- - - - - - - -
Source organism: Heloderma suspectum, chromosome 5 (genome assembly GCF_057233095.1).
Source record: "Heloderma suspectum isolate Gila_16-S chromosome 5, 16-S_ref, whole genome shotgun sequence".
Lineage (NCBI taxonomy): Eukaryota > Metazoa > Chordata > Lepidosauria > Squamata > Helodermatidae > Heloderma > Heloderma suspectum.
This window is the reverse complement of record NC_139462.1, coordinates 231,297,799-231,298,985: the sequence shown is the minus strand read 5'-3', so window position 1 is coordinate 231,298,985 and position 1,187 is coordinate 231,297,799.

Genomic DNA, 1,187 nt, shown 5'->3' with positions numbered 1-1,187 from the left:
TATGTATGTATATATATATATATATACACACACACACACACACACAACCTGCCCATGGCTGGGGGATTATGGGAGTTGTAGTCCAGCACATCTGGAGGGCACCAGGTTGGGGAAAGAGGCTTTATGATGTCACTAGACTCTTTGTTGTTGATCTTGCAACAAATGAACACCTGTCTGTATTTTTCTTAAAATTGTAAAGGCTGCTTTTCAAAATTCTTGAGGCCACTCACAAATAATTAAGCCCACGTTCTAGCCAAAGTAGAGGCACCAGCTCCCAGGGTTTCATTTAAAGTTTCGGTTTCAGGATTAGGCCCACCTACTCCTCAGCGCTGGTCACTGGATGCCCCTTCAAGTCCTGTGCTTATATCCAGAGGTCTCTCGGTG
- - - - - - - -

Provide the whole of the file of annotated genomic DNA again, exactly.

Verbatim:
Source organism: Heloderma suspectum, chromosome 5 (genome assembly GCF_057233095.1).
Source record: "Heloderma suspectum isolate Gila_16-S chromosome 5, 16-S_ref, whole genome shotgun sequence".
Lineage (NCBI taxonomy): Eukaryota > Metazoa > Chordata > Lepidosauria > Squamata > Helodermatidae > Heloderma > Heloderma suspectum.
This window is the reverse complement of record NC_139462.1, coordinates 231,297,799-231,298,985: the sequence shown is the minus strand read 5'-3', so window position 1 is coordinate 231,298,985 and position 1,187 is coordinate 231,297,799.

Genomic DNA, 1,187 nt, shown 5'->3' with positions numbered 1-1,187 from the left:
TATGTATGTATATATATATATATATACACACACACACACACACACAACCTGCCCATGGCTGGGGGATTATGGGAGTTGTAGTCCAGCACATCTGGAGGGCACCAGGTTGGGGAAAGAGGCTTTATGATGTCACTAGACTCTTTGTTGTTGATCTTGCAACAAATGAACACCTGTCTGTATTTTTCTTAAAATTGTAAAGGCTGCTTTTCAAAATTCTTGAGGCCACTCACAAATAATTAAGCCCACGTTCTAGCCAAAGTAGAGGCACCAGCTCCCAGGGTTTCATTTAAAGTTTCGGTTTCAGGATTAGGCCCACCTACTCCTCAGCGCTGGTCACTGGATGCCCCTTCAAGTCCTGTGCTTATATCCAGAGGTCTCTCGGTG